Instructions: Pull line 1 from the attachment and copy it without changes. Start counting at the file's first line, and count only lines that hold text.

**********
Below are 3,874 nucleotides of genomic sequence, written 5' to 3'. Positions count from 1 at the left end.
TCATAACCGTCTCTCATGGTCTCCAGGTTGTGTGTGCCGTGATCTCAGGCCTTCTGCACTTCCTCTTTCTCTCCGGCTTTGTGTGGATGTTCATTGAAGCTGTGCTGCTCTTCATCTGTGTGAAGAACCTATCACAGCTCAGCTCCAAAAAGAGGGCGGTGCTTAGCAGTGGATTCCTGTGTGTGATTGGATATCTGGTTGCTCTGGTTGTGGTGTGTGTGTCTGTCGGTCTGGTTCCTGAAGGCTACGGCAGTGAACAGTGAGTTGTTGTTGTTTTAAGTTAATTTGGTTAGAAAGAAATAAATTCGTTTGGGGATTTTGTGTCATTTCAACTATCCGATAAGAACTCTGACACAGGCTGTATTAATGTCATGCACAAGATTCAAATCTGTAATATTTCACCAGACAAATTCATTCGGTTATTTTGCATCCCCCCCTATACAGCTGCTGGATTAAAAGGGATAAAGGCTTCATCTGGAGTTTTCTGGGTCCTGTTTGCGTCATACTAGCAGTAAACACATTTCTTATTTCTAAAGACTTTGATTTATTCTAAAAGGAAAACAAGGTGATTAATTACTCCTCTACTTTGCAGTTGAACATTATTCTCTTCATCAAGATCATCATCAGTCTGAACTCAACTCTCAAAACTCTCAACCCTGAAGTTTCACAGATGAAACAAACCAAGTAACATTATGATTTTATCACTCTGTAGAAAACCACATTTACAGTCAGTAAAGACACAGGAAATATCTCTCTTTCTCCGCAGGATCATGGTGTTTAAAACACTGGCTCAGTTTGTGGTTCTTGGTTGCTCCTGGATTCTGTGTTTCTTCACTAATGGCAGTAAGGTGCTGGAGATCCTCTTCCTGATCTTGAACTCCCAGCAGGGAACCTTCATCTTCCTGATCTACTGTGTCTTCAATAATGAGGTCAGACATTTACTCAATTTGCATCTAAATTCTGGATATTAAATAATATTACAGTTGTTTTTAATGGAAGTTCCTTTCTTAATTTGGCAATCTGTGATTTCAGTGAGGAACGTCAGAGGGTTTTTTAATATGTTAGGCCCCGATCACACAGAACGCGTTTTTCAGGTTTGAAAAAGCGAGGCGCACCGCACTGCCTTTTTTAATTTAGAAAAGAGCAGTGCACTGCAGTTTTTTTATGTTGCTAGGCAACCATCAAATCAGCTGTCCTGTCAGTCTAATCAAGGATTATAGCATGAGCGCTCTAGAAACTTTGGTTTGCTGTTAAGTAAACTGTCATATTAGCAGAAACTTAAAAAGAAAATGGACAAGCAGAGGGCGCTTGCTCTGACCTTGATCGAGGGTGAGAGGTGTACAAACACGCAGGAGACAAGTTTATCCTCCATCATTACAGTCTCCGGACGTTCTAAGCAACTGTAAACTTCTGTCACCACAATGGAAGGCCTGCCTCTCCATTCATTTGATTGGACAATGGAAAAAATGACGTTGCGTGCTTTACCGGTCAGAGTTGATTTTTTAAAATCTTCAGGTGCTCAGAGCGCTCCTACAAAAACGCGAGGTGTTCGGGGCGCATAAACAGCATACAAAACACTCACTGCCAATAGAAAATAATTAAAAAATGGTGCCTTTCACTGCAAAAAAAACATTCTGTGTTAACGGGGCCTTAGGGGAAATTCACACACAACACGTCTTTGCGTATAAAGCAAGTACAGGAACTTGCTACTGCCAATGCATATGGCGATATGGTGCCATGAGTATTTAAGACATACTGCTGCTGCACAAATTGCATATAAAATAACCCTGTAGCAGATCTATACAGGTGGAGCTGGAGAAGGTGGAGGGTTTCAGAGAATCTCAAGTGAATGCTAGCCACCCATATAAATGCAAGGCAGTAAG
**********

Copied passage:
Below are 3,874 nucleotides of genomic sequence, written 5' to 3'. Positions count from 1 at the left end.